• careful consideration of context and learning goals.
  • adjusting your own mindset so that you are constantly on the look-out for ways to help your learners become more autonomous.
  • working with your students to identify ways of meeting those learning goals. If you have ideas, share them with your students and see what they think. Do this in such a way that they are fully aware of the potential benefits of whatever it is you have in mind: guided discussion is invaluable for this.
  • differentiating between ideas that require autonomy and ideas that support its development. If you have one that falls into the former category, think about how to scaffold students’ use of it.
  • not forcing anything on your students. If you have helped them become aware of the benefits and not all of them want to do it, let those who are keen embark on it and see what happens.
  • recognition of the role of motivation and being aware of how you can help learners manage their own individual motivation and harness their motivation as a group.

I would be very interested in hearing about your current or future learner autonomy-related projects: please do comment on this post either to tell me about them or to post a link to where you have written about them.

References:

Smith, R. (2003) Pedgagogy for Autonomy as (Becoming) Appropriate Methodology in Palfreyman, D and Smith, R. [Ed] Learner Autonomy Across Cultures. Palgrave Macmillan. Basingstoke.

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“Experimenting with English”: scaffolding autonomy

How can we create “a supportive and encouraging learning environment which can help to lower anxiety filters and challenge students to consider new or alternative methods of learning.” (McCarthy, 2013 kindle loc 4662)? That is the question that I consider in this post, a question that I have been exploring since doing a module on Multimedia and Independent learning, as well as one on Materials Development at Leeds Met as part of my M.A. in ELT. It is also one of the questions that formed the basis of the webinar on Learner Autonomy that I did in collaboration with the British Council Teaching English group.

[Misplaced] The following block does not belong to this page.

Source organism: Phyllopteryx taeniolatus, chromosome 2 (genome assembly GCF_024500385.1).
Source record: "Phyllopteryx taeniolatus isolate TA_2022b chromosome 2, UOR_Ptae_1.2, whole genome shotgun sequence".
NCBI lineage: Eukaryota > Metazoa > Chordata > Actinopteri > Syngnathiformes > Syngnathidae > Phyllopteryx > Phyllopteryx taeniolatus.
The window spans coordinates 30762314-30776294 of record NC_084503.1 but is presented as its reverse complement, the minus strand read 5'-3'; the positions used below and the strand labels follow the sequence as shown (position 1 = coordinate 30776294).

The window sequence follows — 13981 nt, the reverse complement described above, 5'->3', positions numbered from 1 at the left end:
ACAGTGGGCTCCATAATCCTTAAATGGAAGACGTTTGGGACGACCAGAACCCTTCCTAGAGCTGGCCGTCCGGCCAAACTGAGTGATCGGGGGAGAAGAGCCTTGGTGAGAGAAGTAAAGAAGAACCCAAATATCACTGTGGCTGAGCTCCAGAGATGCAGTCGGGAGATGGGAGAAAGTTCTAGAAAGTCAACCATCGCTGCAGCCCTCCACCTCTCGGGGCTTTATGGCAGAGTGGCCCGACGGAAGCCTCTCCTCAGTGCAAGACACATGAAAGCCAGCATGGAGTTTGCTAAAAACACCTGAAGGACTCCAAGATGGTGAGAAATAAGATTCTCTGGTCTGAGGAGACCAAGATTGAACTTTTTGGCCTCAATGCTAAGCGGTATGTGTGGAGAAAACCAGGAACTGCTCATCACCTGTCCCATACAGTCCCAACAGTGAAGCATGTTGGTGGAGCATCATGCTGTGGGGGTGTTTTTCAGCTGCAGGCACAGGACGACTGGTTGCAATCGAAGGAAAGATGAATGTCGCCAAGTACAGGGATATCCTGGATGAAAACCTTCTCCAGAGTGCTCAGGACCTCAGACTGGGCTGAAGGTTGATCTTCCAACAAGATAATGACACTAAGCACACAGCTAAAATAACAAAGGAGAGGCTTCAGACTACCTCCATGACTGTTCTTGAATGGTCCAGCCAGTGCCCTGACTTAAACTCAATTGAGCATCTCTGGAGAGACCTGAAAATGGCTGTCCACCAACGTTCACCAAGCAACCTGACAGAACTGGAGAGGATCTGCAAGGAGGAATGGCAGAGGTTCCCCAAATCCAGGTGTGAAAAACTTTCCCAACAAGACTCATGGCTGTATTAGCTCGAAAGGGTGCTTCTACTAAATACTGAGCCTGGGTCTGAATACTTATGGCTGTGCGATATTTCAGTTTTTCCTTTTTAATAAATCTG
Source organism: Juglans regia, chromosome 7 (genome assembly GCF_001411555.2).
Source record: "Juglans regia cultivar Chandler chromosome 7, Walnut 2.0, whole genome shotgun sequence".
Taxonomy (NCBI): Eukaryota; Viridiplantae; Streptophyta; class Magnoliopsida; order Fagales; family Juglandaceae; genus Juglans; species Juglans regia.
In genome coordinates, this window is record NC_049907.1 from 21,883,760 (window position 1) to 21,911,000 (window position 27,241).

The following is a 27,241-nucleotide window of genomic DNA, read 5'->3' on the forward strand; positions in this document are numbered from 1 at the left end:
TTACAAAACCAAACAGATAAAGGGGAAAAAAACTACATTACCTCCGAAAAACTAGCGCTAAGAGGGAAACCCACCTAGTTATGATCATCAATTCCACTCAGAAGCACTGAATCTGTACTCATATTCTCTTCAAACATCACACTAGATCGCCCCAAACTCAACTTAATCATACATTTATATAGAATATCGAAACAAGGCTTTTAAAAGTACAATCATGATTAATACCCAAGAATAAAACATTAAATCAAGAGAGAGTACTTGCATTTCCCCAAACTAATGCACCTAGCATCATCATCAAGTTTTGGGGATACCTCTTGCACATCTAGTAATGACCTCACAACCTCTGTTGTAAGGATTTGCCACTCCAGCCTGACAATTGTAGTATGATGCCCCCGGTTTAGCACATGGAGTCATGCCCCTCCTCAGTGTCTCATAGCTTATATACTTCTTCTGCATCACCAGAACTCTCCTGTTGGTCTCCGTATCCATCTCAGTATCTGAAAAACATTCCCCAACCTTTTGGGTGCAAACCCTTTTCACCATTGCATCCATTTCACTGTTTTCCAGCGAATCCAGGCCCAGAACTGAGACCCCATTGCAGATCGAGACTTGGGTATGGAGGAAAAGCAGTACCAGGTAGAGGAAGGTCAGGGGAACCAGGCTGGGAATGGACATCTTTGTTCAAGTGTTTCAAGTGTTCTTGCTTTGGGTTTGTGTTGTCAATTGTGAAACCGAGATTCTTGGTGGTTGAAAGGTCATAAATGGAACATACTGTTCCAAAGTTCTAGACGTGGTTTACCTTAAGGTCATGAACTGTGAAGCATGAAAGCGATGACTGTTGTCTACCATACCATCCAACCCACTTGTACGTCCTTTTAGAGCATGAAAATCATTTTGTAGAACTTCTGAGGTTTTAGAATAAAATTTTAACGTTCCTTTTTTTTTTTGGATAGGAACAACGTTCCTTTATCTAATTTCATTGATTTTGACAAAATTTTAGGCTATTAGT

Learner autonomy is complex and multi-faceted, as this diagram shows:

Screen Shot 2014-02-15 at 20.42.12

This diagram shows the range of levels on which learner autonomy can operate. My post will focus on “independent use of learning resources“, “independent use of learning technologies” and “development of autonomous learning skills” as well as “focus on teacher roles“, as the form of autonomy development that I discuss requires the teacher to play an active role in a non-traditional way.

The “Experimentation with English” project developed partly as a result of my keenness to investigate ways of helping my learners become more autonomous partly in response to an institutional requirement that learners do 10 hours of independent learning (homework excluded) in order to pass their courses. Benson (2011) draws attention to the difference between programmes that foster autonomy and those that require it. Without teacher  intervention, I felt that the afore-mentioned institutional requirement was part of the latter category. This was no criticism, but pushed me to consider ways of working with it so that I could use it as a means of actively fostering autonomy too.

Firstly, I considered potential reasons that learners might not be successful in their independent study. I came up with the following:

  • lack of motivation: some learners may not feel motivated to complete this component of the course. They may not see the value of it. The result? They may do the bare minimum and not gain very much from it, thereby creating a self-fulfilling prophesy in a vicious circle kind of a way.
  • lack of tools/ideas: some learners may be very keen but not know where to start, or where to go next. The result? They may do only a very narrow range of activities, thus limiting the potential benefits.
  • lack of success: some learners may struggle as they study independently with nobody to tell them what to do. The result? They may feel inadequate and anxious, they may give up or resort to doing only the easiest activities, those which they believe themselves able to do.
  • lack of confidence: some learners may believe they are not good enough to do things using the target language or they may believe that they don’t know the “best” way and therefore there’s no point trying. The result: They may not try in the first place, to avoid failing or using the “wrong” way of doing things.
  • lack of time: some learners may find that life gets in the way. “Language learner” may only be a very tiny part of what it is to be them, the commitments, responsibilities, pressures. The result? they may put off independent study, in the hopes that later they will be able to find enough time.

So how can the teacher face these potential issues, perhaps in a way that minimises the possibility of them arising in the first place and/or nips them in the bud if they do emerge? Importantly, how can the teacher help the learners become better able to manage these potential issues themselves?